Colorado Rockies: The MLB lockout is becoming more and more like the 1994-95 strike
If you’ve been following the news and notes of the offseason for more than two months now, you would not be surprised to hear that MLB owners, including Colorado Rockies owner Dick Monfort, continue to shoot themselves in the foot in regards to the MLB lockout.
On Thursday afternoon, Jeff Passan of ESPN reported that MLB has requested the assistance of a “federal mediator” to help resolve the lockout. Then, shortly thereafter, Evan Drellich of The Athletic reported that the owners will not make a counteroffer to the MLBPA’s proposal that was submitted on Tuesday.
But you have to negotiate to make a deal. MLB owners, apparently, didn’t receive that memo.
The MLB owners, led by Colorado Rockies owner Dick Monfort, have, apparently, decided to stop negotiating with the MLBPA. Instead, they will, seemingly, turn everything over to the federal mediator. There are only two problems with having a federal mediator, though.
First of all, the MLBPA has to agree upon having that federal mediator. Secondly, a federal mediator cannot make the sides come to an agreement.
For example, in the 1994-95 MLB strike, eventually, a federal mediator, Bill Usery (who was formerly the U.S. Secretary of Labor in the administration of former U.S. President Gerald Ford) was appointed by then-U.S. President Bill Clinton. That led to absolutely nowhere.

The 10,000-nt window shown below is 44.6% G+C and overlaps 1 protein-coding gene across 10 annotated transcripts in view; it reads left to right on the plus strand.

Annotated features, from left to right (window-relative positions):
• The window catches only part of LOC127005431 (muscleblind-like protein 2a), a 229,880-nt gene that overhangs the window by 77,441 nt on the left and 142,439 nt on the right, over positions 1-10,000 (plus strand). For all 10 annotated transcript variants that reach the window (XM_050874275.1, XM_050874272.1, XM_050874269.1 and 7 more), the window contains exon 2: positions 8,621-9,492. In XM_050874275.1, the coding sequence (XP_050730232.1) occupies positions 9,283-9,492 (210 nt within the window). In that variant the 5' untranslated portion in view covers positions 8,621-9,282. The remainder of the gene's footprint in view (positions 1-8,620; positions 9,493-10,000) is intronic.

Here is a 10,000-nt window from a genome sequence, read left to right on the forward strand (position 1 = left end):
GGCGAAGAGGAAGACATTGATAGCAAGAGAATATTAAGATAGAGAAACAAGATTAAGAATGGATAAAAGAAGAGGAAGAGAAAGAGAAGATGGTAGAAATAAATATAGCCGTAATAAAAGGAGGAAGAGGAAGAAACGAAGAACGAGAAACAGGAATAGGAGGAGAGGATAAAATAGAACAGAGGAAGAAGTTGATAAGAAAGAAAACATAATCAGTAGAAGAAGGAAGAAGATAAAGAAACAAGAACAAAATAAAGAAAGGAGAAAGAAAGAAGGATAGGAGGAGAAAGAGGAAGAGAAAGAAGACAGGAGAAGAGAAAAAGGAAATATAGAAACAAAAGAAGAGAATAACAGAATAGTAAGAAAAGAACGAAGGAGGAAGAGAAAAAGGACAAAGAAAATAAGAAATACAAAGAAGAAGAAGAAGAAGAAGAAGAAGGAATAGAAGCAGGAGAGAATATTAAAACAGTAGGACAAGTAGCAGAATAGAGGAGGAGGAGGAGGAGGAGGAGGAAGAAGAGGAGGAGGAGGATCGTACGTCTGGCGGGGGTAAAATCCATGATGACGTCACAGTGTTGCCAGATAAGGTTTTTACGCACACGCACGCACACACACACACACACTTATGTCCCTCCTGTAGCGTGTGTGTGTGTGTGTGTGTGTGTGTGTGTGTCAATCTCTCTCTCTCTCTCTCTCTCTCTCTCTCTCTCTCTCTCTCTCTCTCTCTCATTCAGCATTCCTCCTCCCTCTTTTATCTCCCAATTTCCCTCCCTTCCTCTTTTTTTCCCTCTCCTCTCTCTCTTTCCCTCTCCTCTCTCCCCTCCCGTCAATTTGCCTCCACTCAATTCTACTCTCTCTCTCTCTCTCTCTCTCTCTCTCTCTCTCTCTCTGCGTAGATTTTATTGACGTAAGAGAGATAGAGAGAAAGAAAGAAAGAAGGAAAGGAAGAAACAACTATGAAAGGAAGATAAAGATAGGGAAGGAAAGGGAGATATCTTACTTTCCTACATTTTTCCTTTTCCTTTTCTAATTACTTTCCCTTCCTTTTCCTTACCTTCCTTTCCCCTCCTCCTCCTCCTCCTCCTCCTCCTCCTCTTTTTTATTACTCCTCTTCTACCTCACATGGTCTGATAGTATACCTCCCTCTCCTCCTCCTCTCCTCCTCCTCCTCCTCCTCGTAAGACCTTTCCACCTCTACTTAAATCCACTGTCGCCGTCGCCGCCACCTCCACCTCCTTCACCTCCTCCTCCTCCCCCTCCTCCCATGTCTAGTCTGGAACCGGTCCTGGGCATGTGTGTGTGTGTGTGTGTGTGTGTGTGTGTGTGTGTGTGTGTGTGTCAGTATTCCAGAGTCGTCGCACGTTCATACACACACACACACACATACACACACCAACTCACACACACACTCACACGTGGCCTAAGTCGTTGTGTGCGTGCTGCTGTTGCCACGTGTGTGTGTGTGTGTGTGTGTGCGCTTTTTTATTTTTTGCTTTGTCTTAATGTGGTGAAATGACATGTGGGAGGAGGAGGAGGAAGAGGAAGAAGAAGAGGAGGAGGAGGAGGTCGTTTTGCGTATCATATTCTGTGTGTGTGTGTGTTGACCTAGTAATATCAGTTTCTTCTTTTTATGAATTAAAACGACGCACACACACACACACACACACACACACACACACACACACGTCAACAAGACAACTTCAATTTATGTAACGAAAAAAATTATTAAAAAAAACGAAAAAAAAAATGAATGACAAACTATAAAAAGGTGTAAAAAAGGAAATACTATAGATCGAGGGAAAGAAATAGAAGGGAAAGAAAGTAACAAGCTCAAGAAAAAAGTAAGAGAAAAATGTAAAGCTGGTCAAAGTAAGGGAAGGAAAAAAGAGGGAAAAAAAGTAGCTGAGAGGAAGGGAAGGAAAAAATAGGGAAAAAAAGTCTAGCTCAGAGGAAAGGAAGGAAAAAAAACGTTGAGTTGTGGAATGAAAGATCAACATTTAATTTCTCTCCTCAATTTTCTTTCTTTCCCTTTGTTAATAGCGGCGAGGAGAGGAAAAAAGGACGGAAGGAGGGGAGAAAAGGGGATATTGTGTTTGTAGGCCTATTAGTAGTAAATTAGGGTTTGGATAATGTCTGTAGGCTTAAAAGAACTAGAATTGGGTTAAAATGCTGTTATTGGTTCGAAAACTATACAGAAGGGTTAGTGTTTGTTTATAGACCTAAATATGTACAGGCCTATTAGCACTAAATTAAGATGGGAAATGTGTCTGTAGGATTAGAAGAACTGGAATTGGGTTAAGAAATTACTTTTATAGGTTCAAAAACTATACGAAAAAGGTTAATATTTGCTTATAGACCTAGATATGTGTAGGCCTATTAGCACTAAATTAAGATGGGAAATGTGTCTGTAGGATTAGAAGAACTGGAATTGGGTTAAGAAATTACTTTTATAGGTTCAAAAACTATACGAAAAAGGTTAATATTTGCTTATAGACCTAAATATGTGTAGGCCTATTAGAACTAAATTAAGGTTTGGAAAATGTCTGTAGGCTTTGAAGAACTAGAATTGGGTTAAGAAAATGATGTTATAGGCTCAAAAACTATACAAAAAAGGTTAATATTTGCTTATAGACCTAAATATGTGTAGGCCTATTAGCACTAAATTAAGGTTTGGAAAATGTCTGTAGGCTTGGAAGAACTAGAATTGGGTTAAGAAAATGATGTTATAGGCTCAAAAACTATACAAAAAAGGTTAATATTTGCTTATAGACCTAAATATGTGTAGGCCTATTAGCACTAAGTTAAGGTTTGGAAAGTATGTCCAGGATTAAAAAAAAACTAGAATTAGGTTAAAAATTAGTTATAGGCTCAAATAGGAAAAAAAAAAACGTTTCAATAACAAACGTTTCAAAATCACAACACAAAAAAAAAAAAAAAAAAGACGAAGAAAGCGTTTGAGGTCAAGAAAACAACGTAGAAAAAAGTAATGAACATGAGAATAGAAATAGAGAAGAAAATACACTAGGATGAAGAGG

Even in other sports, in an absolute best-case scenario, it still took more than a month of negotiations with a federal mediator to resolve the issues (like in the NHL, as Jeff Jones, who covers the Cardinals for The Belleville News-Democrat, notes on Twitter).
It also should be noted that when a federal mediator was appointed by President Clinton, it was in late October 1994. At the time, the MLBPA had been on strike for over two months but the previous CBA expired on December 31, 1993. So, overall, the two sides were without a deal for over 10 months. Currently, MLB and the MLBPA have only gone without a deal for just over two months.
In other words, the MLB owners not giving a counteroffer, not continuing to negotiate (no further negotiation meetings are set up), and claiming to want a federal mediator is just a publicity stunt.
Things are still very far apart between the two sides and that’s part of the recent why MLB is turning to expand the Triple-A season in 2022, because Triple-A baseball is the next best thing for them.
Until the owners stop with publicity stunts, nothing is going to happen and unfortunately, a federal mediator (if the MLBPA even agrees upon having one) likely won’t do much, which would mean that this lockout will become even more like the catastrophe that was the 1994-95 MLB lockout